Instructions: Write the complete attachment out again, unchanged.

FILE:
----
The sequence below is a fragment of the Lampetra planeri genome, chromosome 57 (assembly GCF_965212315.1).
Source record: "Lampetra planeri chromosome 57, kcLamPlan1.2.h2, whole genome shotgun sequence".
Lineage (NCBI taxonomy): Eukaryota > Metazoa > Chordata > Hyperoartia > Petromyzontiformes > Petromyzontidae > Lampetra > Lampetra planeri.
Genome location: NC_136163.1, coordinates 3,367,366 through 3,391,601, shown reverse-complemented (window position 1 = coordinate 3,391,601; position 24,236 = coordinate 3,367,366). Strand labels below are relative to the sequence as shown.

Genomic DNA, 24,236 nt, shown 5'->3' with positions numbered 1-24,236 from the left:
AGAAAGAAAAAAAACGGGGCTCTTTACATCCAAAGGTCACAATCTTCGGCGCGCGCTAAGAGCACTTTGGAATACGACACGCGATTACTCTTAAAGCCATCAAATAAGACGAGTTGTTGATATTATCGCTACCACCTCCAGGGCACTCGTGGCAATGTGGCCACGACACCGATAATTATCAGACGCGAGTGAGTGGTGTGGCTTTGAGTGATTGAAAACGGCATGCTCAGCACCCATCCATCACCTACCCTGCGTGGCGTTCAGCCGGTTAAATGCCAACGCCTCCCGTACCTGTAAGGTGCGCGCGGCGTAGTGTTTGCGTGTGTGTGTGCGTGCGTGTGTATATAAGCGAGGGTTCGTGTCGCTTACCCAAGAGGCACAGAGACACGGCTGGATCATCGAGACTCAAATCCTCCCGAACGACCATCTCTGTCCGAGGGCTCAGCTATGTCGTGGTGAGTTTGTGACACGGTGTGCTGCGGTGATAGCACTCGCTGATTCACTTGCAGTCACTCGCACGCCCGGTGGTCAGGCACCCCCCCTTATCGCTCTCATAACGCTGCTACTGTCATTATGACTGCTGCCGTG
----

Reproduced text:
The sequence below is a fragment of the Lampetra planeri genome, chromosome 57 (assembly GCF_965212315.1).
Source record: "Lampetra planeri chromosome 57, kcLamPlan1.2.h2, whole genome shotgun sequence".
Lineage (NCBI taxonomy): Eukaryota > Metazoa > Chordata > Hyperoartia > Petromyzontiformes > Petromyzontidae > Lampetra > Lampetra planeri.
Genome location: NC_136163.1, coordinates 3,367,366 through 3,391,601, shown reverse-complemented (window position 1 = coordinate 3,391,601; position 24,236 = coordinate 3,367,366). Strand labels below are relative to the sequence as shown.

Genomic DNA, 24,236 nt, shown 5'->3' with positions numbered 1-24,236 from the left:
AGAAAGAAAAAAAACGGGGCTCTTTACATCCAAAGGTCACAATCTTCGGCGCGCGCTAAGAGCACTTTGGAATACGACACGCGATTACTCTTAAAGCCATCAAATAAGACGAGTTGTTGATATTATCGCTACCACCTCCAGGGCACTCGTGGCAATGTGGCCACGACACCGATAATTATCAGACGCGAGTGAGTGGTGTGGCTTTGAGTGATTGAAAACGGCATGCTCAGCACCCATCCATCACCTACCCTGCGTGGCGTTCAGCCGGTTAAATGCCAACGCCTCCCGTACCTGTAAGGTGCGCGCGGCGTAGTGTTTGCGTGTGTGTGTGCGTGCGTGTGTATATAAGCGAGGGTTCGTGTCGCTTACCCAAGAGGCACAGAGACACGGCTGGATCATCGAGACTCAAATCCTCCCGAACGACCATCTCTGTCCGAGGGCTCAGCTATGTCGTGGTGAGTTTGTGACACGGTGTGCTGCGGTGATAGCACTCGCTGATTCACTTGCAGTCACTCGCACGCCCGGTGGTCAGGCACCCCCCCTTATCGCTCTCATAACGCTGCTACTGTCATTATGACTGCTGCCGTG